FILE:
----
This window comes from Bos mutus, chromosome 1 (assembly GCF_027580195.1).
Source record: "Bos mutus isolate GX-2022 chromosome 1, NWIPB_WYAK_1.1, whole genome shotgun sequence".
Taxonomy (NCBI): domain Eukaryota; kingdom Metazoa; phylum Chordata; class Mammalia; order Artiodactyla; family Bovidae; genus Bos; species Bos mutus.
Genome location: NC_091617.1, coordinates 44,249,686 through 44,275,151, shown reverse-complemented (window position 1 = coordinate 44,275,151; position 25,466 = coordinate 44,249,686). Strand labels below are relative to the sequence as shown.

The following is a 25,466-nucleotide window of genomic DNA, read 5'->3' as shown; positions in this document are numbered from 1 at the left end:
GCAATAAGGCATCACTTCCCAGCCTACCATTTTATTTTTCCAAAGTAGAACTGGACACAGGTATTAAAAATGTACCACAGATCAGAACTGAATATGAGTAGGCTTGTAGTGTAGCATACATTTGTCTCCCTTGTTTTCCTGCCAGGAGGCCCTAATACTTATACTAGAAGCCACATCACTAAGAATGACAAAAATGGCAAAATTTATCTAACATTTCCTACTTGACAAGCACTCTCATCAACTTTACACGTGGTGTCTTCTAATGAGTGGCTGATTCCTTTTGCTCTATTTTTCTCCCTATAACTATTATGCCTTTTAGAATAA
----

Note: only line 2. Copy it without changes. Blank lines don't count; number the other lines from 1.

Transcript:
Source record: "Bos mutus isolate GX-2022 chromosome 1, NWIPB_WYAK_1.1, whole genome shotgun sequence".